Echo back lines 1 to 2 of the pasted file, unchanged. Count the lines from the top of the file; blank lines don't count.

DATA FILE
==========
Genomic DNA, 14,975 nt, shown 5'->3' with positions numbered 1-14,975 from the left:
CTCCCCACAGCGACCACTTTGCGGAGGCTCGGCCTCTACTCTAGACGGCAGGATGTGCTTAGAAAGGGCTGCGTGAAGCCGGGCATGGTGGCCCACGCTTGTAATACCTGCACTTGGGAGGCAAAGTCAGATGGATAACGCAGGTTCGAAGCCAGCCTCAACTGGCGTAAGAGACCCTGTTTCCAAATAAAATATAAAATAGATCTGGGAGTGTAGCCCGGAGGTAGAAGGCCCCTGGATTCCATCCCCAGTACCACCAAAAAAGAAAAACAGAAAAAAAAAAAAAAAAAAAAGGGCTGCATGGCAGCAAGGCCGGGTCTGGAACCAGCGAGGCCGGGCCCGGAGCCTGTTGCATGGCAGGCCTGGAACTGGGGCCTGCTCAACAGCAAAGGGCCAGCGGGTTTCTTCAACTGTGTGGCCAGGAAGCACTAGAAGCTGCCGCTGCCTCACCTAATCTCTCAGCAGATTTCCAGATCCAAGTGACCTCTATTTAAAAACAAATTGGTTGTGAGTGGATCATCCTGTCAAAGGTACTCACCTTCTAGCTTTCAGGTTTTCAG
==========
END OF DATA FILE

Genomic DNA, 14,975 nt, shown 5'->3' with positions numbered 1-14,975 from the left:
CTCCCCACAGCGACCACTTTGCGGAGGCTCGGCCTCTACTCTAGACGGCAGGATGTGCTTAGAAAGGGCTGCGTGAAGCCGGGCATGGTGGCCCACGCTTGTAATACCTGCACTTGGGAGGCAAAGTCAGATGGATAACGCAGGTTCGAAGCCAGCCTCAACTGGCGTAAGAGACCCTGTTTCCAAATAAAATATAAAATAGATCTGGGAGTGTAGCCCGGAGGTAGAAGGCCCCTGGATTCCATCCCCAGTACCACCAAAAAAGAAAAACAGAAAAAAAAAAAAAAAAAAAAGGGCTGCATGGCAGCAAGGCCGGGTCTGGAACCAGCGAGGCCGGGCCCGGAGCCTGTTGCATGGCAGGCCTGGAACTGGGGCCTGCTCAACAGCAAAGGGCCAGCGGGTTTCTTCAACTGTGTGGCCAGGAAGCACTAGAAGCTGCCGCTGCCTCACCTAATCTCTCAGCAGATTTCCAGATCCAAGTGACCTCTATTTAAAAACAAATTGGTTGTGAGTGGATCATCCTGTCAAAGGTACTCACCTTCTAGCTTTCAGGTTTTCAG